Warren Buffett is by now no stranger to the national debate over federal tax policy. In 2009, he penned a New York Times op-ed calling for “truly major changes in both taxes and outlays.” Two years later, he returned to the Times with a widely publicized call for large tax increases on the “super-rich,” noting that his own effective federal tax rate (17 percent) was far less than his employees’ rates (ranging from 33 to 41 percent). President Obama liked the idea so much, he called for Congress to pass “the Buffett Rule” in his 2012 state of the union address.
Given that long, well-publicized history, there isn’t much news to be found in Buffett’s latest Times op-ed this morning, calling once again for a minimum tax on millionaires. Except that Buffett opens this one with a rifle shot at Grover Norquist specifically, and supply-side economics generally:
Suppose that an investor you admire and trust comes to you with an investment idea. “This is a good one,” he says enthusiastically. “I’m in it, and I think you should be, too.”
Would your reply possibly be this? “Well, it all depends on what my tax rate will be on the gain you’re saying we’re going to make. If the taxes are too high, I would rather leave the money in my savings account, earning a quarter of 1 percent.” Only in Grover Norquist’s imagination does such a response exist.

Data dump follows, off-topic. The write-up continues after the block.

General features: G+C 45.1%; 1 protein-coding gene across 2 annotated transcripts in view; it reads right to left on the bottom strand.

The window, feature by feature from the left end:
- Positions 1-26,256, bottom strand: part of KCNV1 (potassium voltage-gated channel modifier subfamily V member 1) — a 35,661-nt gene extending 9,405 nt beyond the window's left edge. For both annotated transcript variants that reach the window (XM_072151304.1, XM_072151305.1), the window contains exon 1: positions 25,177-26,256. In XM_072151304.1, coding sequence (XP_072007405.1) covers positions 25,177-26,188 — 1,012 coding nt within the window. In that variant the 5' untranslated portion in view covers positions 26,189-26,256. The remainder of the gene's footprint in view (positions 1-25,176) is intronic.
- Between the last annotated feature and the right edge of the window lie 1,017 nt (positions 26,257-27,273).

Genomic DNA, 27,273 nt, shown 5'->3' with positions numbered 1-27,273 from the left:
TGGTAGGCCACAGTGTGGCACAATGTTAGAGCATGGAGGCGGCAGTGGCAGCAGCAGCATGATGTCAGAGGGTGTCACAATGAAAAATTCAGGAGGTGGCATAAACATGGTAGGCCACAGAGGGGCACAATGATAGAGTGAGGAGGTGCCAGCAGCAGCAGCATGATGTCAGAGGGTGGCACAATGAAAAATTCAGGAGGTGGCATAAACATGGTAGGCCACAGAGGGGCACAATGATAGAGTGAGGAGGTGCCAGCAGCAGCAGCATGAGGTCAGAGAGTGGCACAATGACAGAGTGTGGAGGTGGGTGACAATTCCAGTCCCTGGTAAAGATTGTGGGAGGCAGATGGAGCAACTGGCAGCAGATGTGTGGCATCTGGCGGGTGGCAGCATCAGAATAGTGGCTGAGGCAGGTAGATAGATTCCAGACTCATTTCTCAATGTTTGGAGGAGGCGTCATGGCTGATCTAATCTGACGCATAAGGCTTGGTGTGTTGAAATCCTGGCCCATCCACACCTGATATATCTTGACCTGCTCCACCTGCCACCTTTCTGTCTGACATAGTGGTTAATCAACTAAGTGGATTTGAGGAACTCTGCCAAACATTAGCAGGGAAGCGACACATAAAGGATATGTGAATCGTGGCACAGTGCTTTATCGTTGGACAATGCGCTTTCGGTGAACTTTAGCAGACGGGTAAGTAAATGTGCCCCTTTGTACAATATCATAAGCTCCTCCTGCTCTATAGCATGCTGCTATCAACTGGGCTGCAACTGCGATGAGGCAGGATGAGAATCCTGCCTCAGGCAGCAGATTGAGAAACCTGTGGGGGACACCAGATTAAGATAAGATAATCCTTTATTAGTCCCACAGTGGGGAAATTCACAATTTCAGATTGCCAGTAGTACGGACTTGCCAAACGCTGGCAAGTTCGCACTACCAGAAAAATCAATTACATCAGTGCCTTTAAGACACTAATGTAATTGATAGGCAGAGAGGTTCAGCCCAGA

It’s a catchy opener, attracting headlines and guffaws from the expected quarters. But I’m struck by his opener because I can think of at least one real-world example in which a rich investor nearly spiked a deal due to taxes: Warren Buffett himself, as recounted in Alice Schroeder’s terrific biography, The Snowball (pages 230-232).
Early in his career, Buffett invested heavily—almost one third of his early fund’s capital—in Sanborn Map, a company that mapped utility lines and such. But he soon grew frustrated with the company’s leadership, which “operated more like a club than a business,” and which refused to return greater dividends to investors. So Buffett amassed more and more stock, and with control of the company finally in hand he pressed the board of directors to split the company in two (one for the mapping business, and one to hold the company’s other outsized investments). READ MORE